Spring a leek

Cooking, like painting or music, is often about creating contrasts of light and shade. A great painting like Caravaggio’s Judith Beheading Holofernes uses light and dark tones to convey and contrast the battle of good over evil and the passage of life into death.

In the kitchen, we have many foundation ingredients available to give us flavours that are light and delicate or bold and assertive – depending on the dish.

Often, without even a thought, we’ll fry an onion to start a sauce or braise because it’s what we’re used to. The onion has become the default in most preparations.

But onions are the heavy hitters of the allium family. They are the big flavours, the dark tones.

By contrast, the leek is sweet and soft, allowing other ingredients more of a voice in a dish. Leeks provide a broad, mellow and creamy body – more so than onions – to build upon without sacrificing that all-important oniony flavour.

If leeks are to be heard and not seen, finely slice or dice them and they’ll all but disappear. Cut in chunks in a slow braise like beef cheeks and they’ll slip behind the flavours of the dark meat like the folds of a Caravaggio curtain.




This simple recipe relies on the quality of the ham. Try and get the best you can find, sliced off the leg.

  • 2-3 large leeks, trimmed and cut in 5mm half rounds to give 4 cups
  • 6 tbsp finely sliced, matchstick size, leek
  • 12 slices ham
  • 350g ricotta
  • Half cup grated Parmesan plus 3 tbsp
  • 1 tsp nutmeg, freshly grated
  • Salt and pepper
  • 2 tbsp extra virgin olive oil

Bring a large pot of salted water to the boil. Throw in leek rounds to blanch for 2 minutes. Drain well and scatter on a tray to cool. Place ricotta, half cup Parmesan, cooled blanched leeks and nutmeg in a bowl. Season with salt and pepper and mix well. Place a couple of spoons of mixture on each ham slice and roll it up making sure to tuck in the sides to seal each roll. Place ham rolls side by side in an oven dish. Spoon olive oil on top and sprinkle with remaining grated Parmesan. Bake in a preheated 140C oven for 25 minutes. Meanwhile bring a small pot of salted water to the boil and blanch matchstick-sized leeks for 30 seconds. Drain and dry well. Plate rolls and finish with blanched leeks on top. Serves 4 as a main course. Accompany with a green salad.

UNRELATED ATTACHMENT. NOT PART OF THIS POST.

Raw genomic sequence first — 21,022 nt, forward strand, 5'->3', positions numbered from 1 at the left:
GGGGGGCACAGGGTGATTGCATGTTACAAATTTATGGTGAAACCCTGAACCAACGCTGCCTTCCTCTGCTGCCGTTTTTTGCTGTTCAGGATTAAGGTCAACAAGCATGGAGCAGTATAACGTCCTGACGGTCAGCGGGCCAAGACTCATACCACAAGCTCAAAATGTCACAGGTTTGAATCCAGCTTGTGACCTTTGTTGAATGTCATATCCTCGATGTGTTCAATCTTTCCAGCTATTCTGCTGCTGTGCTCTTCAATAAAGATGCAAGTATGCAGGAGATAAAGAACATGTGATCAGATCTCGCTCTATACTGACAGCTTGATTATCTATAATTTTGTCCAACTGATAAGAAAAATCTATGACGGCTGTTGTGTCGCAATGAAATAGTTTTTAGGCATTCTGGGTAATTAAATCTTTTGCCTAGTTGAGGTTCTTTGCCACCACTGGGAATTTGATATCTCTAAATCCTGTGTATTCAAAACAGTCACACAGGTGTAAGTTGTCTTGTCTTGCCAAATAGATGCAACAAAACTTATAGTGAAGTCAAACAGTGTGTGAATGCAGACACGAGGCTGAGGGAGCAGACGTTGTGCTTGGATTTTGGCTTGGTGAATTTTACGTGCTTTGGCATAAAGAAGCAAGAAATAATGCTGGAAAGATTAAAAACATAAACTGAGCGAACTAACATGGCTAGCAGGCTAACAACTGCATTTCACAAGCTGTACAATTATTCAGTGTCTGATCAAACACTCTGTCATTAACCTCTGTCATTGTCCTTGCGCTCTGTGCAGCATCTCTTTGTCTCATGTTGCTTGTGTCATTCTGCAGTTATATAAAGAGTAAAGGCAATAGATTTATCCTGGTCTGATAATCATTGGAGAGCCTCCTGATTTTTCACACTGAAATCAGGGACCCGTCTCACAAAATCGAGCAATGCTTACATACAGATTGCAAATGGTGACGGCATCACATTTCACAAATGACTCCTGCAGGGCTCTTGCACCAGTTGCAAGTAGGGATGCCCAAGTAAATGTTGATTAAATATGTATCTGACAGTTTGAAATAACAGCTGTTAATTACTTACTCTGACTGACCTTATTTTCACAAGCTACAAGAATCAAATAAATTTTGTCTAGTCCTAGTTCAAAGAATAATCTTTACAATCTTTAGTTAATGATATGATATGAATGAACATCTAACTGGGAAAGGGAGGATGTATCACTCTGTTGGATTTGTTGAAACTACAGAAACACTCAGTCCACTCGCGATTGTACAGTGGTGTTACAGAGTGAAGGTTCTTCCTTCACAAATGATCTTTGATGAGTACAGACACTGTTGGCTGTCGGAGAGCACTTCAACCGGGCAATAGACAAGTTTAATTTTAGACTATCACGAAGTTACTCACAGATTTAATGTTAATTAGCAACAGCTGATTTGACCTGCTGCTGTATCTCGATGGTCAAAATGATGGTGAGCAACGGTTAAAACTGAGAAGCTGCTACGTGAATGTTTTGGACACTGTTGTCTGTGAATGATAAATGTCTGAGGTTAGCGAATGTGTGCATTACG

Wine: Pinot Grigio or Pinot Noir


Risone is rice-shaped pasta. It is widely available in supermarkets.

  • 2 tbsp extra virgin olive oil
  • 1 large leek, trimmed and cut into 1cm-thick half rounds
  • 2 eschalots, minced
  • 1 clove garlic, minced
  • 200g green beans, trimmed and cut into 2cm-long pieces
  • 125ml tomato passata
  • 2 litres chicken stock or water
  • 250g risone pasta
  • Parmesan crust, scraped to remove wax, cut into small dice (optional)
  • Salt and pepper
  • Grated Parmesan to serve

Heat olive oil in a soup pot. Gently simmer leek, eschalots, garlic and beans together until the leeks are transparent. Add passata and chicken stock along with a couple of good pinches of salt. Mix well and bring to the boil. Simmer for 2 minutes before adding risone pasta. Stir well and keep simmering according to the cooking time on the risone packet. Add parmesan crusts a couple of minutes before pasta is completely cooked. Season with more salt if necessary and freshly cracked pepper. Serve immediately with grated parmesan. Serves 4-6 as a first course.

Wine: Pinot Bianco or lightly wooded Chardonnay